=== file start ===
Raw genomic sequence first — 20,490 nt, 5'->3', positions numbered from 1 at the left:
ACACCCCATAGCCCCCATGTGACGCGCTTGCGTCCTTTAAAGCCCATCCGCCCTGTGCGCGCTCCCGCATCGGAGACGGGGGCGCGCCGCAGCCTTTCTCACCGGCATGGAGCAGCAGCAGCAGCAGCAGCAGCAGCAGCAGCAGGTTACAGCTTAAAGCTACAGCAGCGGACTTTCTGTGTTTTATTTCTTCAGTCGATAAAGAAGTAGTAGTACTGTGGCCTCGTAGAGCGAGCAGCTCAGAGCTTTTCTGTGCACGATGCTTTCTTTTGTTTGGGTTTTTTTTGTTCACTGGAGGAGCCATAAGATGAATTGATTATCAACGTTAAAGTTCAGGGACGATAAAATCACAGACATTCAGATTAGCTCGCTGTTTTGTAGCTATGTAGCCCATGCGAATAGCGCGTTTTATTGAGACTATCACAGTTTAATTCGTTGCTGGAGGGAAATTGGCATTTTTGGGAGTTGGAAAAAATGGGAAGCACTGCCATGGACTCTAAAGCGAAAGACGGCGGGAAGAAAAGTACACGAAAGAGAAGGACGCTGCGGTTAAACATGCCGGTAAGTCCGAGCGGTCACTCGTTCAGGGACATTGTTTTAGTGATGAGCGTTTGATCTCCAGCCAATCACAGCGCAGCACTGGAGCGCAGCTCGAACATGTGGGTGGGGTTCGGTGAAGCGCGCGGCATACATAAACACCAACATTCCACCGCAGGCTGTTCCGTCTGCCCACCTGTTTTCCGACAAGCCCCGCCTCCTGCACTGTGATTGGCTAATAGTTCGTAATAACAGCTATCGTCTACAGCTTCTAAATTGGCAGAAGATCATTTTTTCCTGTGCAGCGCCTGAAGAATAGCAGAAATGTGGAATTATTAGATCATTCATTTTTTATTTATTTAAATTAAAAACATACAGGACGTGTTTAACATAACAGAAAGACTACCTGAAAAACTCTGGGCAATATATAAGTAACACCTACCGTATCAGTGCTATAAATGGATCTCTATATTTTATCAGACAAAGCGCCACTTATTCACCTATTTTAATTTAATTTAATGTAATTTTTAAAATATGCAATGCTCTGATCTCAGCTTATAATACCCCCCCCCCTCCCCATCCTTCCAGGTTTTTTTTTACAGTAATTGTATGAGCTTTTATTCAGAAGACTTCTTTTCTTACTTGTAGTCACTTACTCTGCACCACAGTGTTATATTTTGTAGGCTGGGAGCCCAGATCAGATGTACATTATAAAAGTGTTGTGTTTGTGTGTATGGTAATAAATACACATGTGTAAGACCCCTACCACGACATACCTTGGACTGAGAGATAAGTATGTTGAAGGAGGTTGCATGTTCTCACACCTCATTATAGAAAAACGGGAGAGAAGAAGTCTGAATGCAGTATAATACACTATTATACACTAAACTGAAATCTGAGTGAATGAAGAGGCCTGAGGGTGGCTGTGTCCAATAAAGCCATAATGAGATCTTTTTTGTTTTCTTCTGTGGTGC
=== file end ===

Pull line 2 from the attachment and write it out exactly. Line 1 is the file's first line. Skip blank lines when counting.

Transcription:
ACACCCCATAGCCCCCATGTGACGCGCTTGCGTCCTTTAAAGCCCATCCGCCCTGTGCGCGCTCCCGCATCGGAGACGGGGGCGCGCCGCAGCCTTTCTCACCGGCATGGAGCAGCAGCAGCAGCAGCAGCAGCAGCAGCAGCAGGTTACAGCTTAAAGCTACAGCAGCGGACTTTCTGTGTTTTATTTCTTCAGTCGATAAAGAAGTAGTAGTACTGTGGCCTCGTAGAGCGAGCAGCTCAGAGCTTTTCTGTGCACGATGCTTTCTTTTGTTTGGGTTTTTTTTGTTCACTGGAGGAGCCATAAGATGAATTGATTATCAACGTTAAAGTTCAGGGACGATAAAATCACAGACATTCAGATTAGCTCGCTGTTTTGTAGCTATGTAGCCCATGCGAATAGCGCGTTTTATTGAGACTATCACAGTTTAATTCGTTGCTGGAGGGAAATTGGCATTTTTGGGAGTTGGAAAAAATGGGAAGCACTGCCATGGACTCTAAAGCGAAAGACGGCGGGAAGAAAAGTACACGAAAGAGAAGGACGCTGCGGTTAAACATGCCGGTAAGTCCGAGCGGTCACTCGTTCAGGGACATTGTTTTAGTGATGAGCGTTTGATCTCCAGCCAATCACAGCGCAGCACTGGAGCGCAGCTCGAACATGTGGGTGGGGTTCGGTGAAGCGCGCGGCATACATAAACACCAACATTCCACCGCAGGCTGTTCCGTCTGCCCACCTGTTTTCCGACAAGCCCCGCCTCCTGCACTGTGATTGGCTAATAGTTCGTAATAACAGCTATCGTCTACAGCTTCTAAATTGGCAGAAGATCATTTTTTCCTGTGCAGCGCCTGAAGAATAGCAGAAATGTGGAATTATTAGATCATTCATTTTTTATTTATTTAAATTAAAAACATACAGGACGTGTTTAACATAACAGAAAGACTACCTGAAAAACTCTGGGCAATATATAAGTAACACCTACCGTATCAGTGCTATAAATGGATCTCTATATTTTATCAGACAAAGCGCCACTTATTCACCTATTTTAATTTAATTTAATGTAATTTTTAAAATATGCAATGCTCTGATCTCAGCTTATAATACCCCCCCCCCTCCCCATCCTTCCAGGTTTTTTTTTACAGTAATTGTATGAGCTTTTATTCAGAAGACTTCTTTTCTTACTTGTAGTCACTTACTCTGCACCACAGTGTTATATTTTGTAGGCTGGGAGCCCAGATCAGATGTACATTATAAAAGTGTTGTGTTTGTGTGTATGGTAATAAATACACATGTGTAAGACCCCTACCACGACATACCTTGGACTGAGAGATAAGTATGTTGAAGGAGGTTGCATGTTCTCACACCTCATTATAGAAAAACGGGAGAGAAGAAGTCTGAATGCAGTATAATACACTATTATACACTAAACTGAAATCTGAGTGAATGAAGAGGCCTGAGGGTGGCTGTGTCCAATAAAGCCATAATGAGATCTTTTTTGTTTTCTTCTGTGGTGC